Judge denies DNA testing sought 13 years post-execution

Around the South

FILE – This undated file photo provided by the Tennessee Department of Correction shows death row inmate Sedley Alley. The Innocence Project hopes to use DNA evidence to exonerate Alley 13 years after his execution. If the Innocence Project succeeds with Alley, it will be the first time anyone has used such evidence to exonerate a person who has already been executed. (AP Photo/Tennessee Department of Correction, File)

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MEMPHIS, Tenn. (AP) — A Memphis judge ruled on Monday that the daughter of a man executed 13 years ago for murder does not have the right to seek DNA testing of evidence in the case.

April Alley is the daughter of Sedley Alley, executed in 2006 for the 1985 murder of Marine Lance Cpl. Suzanne Collins. In May, April Alley petitioned the court on behalf of her father’s estate to order DNA testing. The move came after investigators in a Missouri murder case contacted the Innocence Project about a possible connection between that suspect and Collins.

Since the early 1990s, 22 death row inmates around the U.S. have been absolved of crimes through DNA evidence. Innocence Project attorneys had hoped to use such evidence for the first time to exonerate a person who has already been executed. William Massey, an attorney for the Alley estate, said Monday they are disappointed with the ruling and plan to appeal.

Collins was 19 years old and stationed at the former Memphis Naval Air Station in Millington when she went jogging in a nearby park on the night of July 11, 1985. Her body was discovered early the next day. She had been beaten, raped and mutilated.

Sedley Alley confessed to the crime after 12 hours of questioning but later said he confession was coerced.

Shortly before Alley was led to the execution chamber and given a lethal injection on June 28, 2006, Innocence Project co-founder Barry Scheck helped argue for DNA evidence testing. The request was denied and Alley, who had spent two decades on Tennessee’s death row, was put to death at the age of 50.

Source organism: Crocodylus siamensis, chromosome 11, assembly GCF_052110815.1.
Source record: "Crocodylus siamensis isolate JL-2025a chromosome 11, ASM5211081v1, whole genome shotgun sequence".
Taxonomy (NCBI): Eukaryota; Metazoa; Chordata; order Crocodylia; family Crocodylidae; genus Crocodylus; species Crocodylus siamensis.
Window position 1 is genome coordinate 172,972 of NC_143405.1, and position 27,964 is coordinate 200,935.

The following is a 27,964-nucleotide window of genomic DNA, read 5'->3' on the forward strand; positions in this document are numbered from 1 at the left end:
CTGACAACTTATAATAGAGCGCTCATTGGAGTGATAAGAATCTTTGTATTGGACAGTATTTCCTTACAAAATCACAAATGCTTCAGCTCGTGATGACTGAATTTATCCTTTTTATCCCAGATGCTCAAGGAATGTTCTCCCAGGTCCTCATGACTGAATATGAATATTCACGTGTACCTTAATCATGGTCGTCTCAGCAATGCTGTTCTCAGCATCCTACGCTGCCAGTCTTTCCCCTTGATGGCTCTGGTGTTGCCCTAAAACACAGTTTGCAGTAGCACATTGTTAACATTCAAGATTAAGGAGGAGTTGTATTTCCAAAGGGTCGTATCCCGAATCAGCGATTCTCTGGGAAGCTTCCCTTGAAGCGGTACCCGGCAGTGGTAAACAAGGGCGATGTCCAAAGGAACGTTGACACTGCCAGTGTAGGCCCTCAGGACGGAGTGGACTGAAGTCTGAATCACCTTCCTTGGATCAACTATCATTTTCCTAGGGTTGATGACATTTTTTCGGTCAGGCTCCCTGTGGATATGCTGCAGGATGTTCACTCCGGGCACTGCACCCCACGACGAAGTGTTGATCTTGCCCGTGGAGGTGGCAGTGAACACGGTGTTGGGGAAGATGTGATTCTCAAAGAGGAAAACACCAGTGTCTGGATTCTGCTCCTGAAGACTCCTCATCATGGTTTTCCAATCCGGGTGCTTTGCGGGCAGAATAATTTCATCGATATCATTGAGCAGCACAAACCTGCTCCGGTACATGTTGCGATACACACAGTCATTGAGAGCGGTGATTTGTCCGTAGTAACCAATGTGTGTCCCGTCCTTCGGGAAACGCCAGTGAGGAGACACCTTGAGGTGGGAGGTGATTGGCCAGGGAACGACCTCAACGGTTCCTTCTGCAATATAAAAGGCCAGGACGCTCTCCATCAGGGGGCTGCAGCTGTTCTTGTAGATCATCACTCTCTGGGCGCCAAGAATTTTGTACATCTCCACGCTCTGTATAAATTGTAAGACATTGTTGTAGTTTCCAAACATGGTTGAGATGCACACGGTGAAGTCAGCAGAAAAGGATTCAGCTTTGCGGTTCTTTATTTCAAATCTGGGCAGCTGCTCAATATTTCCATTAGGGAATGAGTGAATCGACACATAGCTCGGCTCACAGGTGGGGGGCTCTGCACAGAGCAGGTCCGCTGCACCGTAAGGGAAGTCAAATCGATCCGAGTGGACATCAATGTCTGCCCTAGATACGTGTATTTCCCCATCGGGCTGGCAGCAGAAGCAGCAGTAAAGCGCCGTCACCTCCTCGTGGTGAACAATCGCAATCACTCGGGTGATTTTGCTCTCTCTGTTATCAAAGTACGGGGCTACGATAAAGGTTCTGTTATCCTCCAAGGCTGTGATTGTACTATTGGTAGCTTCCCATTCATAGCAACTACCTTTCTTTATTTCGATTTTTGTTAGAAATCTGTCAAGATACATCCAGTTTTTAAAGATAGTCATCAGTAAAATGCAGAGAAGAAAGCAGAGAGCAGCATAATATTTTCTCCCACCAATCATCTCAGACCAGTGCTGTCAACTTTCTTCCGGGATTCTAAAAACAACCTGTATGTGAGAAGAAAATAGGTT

That might have been the end of the story if Scheck had not received a call earlier this year from investigators in St. Louis. He said they wanted to discuss a possible connection between Collins and Thomas Bruce, who is jailed in Missouri and charged with sexually assaulting two women and killing a third at a Catholic Supply store there about a year ago. Scheck said investigators had told him Bruce attended the same avionics course as Collins in Millington, Tennessee.

Scheck reached out to April Alley, who agreed to petition for DNA evidence testing on behalf of her father’s estate.

Along with her brother, April Alley witnessed her father’s execution. They had their hands up against the glass as he spoke his last words, telling them he loved them and to “stay strong.”

April Alley has been reluctant to talk about her effort to get DNA testing, but when she filed the petition in May, she spoke to reporters briefly.

“Watching my father die was so painful,” she said. “I’m hoping I can get the answer, one way or another, that I want.”

Shelby County Criminal Court Judge Paula Skahan heard arguments in the case last month and ruled on Monday that April Alley did not have standing to bring the petition on behalf of her father’s estate.

“This Court does not wish to minimize the Alley family’s sincerely-held belief that Sedley Alley is innocent of the rape and murder of LCpl. Collins,” Skahan wrote. However, she added that the law does not permit the estate of a deceased inmate to file a petition for DNA testing on his behalf.

“The Alley estate’s arguments are best addressed to the General Assembly and the Tennessee Supreme Court,” she wrote.

Scheck was not immediately available for comment on Monday morning.

In court last month, Scheck argued that it was a matter of justice to test the DNA evidence, noting the court has the power to order the testing. Evidence they want tested includes a pair of men’s underwear recovered at the scene.

“April Alley wants to know the truth. She has the courage to seek the truth,” Scheck said at the hearing. “DNA testing can … provide that truth.”

Memphis prosecutors opposed the testing. Shelby County District Attorney Amy Weirich said in an email after the petition was filed that Sedley Alley’s case and conviction were repeatedly scrutinized by the courts over 21 years, and his guilt was established with “absolute certainty.”

At the hearing last month, Assistant District Attorney Steve Jones argued that the state’s DNA analysis law allows only the person convicted of the crime to request testing. He also argued that even if DNA from a third party were found on some of the evidence, it would not prove Sedley Alley was innocent. Alley was convicted based on “a combination of factors that corroborated his confession,” Jones said.

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